New life for old phones is good business for service providers
The big idea: The shortening life cycles for electronics has led to a growing stream of well-functioning used products. Many companies are considering refurbishing them to like-new condition, then including them in their product lines. This has the potential to be a truly sustainable business opportunity with positive economic and environmental implications.
The scenario: Last September, Apple unveiled its much-anticipated iPhone 6 and 6 Plus, the eighth generation of the iPhone. On the first day that pre-orders were available, Apple and its carrier partners such as AT&T and Verizon received orders of more than 4 million, the highestever volume in a single day.
For such service providers, this meant that in addition to beefing up their product offerings with the new iPhone 6, they could also collect previous-generation iPhones to refurbish and sell. The cost to do so is a fraction of the cost of new devices.
Their challenge was how (and whether) to incorporate the refurbished high-end products into their product lines. On the one hand, these discounted used devices would give them the opportunity to upsell customers higher-end services that other low priced phones wouldn’t support. Since providers such as Verizon rely on services to make profits, they could potentially increase their earnings. On the other hand, the introduction of refurbished phones could cannibalize sales of new ones.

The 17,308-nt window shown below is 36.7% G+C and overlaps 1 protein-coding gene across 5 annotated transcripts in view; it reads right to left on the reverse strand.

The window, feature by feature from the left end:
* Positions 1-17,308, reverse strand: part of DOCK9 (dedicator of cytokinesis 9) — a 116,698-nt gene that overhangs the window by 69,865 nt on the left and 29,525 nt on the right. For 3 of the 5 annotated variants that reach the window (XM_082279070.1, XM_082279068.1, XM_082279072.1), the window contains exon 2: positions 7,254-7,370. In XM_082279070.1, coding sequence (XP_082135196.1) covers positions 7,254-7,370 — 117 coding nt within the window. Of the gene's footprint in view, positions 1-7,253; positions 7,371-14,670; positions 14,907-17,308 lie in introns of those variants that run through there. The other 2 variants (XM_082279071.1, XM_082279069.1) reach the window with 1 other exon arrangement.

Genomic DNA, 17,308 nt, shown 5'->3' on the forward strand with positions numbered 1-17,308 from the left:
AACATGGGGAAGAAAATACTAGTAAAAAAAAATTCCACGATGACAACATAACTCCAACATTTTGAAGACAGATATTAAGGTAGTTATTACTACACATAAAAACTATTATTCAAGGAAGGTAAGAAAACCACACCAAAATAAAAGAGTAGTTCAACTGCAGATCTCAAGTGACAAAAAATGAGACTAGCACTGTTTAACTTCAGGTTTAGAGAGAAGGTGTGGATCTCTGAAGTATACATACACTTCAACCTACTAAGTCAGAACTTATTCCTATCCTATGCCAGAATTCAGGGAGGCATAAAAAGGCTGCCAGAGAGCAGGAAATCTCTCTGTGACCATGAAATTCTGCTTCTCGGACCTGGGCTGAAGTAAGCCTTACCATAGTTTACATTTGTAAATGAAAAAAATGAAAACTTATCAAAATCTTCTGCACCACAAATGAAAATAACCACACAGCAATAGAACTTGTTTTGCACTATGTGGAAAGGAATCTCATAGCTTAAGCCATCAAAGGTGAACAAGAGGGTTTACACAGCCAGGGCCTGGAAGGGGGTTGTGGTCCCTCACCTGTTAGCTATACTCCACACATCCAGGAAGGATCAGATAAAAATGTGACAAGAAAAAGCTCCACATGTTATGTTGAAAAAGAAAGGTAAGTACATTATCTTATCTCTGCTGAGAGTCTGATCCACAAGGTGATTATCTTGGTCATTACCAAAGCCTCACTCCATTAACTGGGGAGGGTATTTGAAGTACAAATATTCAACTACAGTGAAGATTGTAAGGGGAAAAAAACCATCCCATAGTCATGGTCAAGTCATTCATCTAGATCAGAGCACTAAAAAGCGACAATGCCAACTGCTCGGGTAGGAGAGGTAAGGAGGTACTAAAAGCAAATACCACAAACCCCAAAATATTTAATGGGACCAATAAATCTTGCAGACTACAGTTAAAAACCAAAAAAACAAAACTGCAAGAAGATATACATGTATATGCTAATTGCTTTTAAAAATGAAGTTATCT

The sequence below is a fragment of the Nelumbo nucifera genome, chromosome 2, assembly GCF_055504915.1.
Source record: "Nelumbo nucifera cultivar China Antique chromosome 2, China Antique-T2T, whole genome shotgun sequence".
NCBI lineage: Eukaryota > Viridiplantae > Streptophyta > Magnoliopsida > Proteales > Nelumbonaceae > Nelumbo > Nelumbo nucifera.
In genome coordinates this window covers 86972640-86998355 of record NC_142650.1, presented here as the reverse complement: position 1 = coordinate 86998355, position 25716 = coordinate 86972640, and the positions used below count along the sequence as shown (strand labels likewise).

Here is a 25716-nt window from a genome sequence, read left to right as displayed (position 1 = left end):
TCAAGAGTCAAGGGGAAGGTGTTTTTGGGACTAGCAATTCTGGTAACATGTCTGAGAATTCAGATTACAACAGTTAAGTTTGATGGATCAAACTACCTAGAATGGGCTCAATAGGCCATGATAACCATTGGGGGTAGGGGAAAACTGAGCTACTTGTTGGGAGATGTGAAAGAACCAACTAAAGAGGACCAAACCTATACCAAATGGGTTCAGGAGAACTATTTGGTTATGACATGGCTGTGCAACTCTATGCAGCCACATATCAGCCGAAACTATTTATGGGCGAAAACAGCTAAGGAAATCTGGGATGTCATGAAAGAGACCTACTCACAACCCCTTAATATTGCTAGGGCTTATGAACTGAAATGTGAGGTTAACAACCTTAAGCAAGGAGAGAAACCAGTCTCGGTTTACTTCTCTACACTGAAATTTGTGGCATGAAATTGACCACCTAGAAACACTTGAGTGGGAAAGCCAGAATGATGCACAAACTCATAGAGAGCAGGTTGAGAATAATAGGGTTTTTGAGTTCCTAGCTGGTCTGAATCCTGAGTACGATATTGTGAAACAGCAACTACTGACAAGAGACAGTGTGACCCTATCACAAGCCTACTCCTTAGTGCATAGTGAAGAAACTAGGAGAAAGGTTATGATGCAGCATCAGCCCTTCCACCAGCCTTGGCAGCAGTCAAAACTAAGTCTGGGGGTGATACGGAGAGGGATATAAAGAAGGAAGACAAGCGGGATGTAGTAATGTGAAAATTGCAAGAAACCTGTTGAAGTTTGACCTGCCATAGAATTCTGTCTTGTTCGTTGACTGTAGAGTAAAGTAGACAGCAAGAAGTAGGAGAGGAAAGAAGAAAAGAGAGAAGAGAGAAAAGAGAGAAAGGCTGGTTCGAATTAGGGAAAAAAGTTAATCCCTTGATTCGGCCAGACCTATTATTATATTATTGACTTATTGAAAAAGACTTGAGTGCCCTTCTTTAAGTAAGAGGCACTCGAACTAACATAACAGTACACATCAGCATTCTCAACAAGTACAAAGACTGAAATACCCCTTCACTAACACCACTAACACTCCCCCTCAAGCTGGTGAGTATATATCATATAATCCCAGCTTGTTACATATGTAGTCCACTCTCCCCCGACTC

The resolution: A close look at the economic and environmental impacts of remanufacturing reveals that including refurbished products can actually increase new-product sales. This is because a product is effectively sold twice: first as new, then as used. The cycle creates an incentive to lower prices and increase sales of phones that support higher-margin, data-rich service plans, which deliver higher profits.
Since remanufacturing may lead to growth in new products’ sales, the total environmental footprint could actually worsen. However, because refurbished products are not subject to the manufacturing process of new products, the per-unit environmental impact is much lower.
The lesson: Incorporating refurbished products into a company’s product line leads to profitable and more sustainable growth. Making it work requires a comprehensive understanding of their impact on demand, profits and the environment. But the business opportunity is there: Millions of fully functional electronic devices are being replaced, so why not expand the market and entice price-sensitive customers to upgrade by selling these used devices — rather than have them pile up in customers’ desk drawers?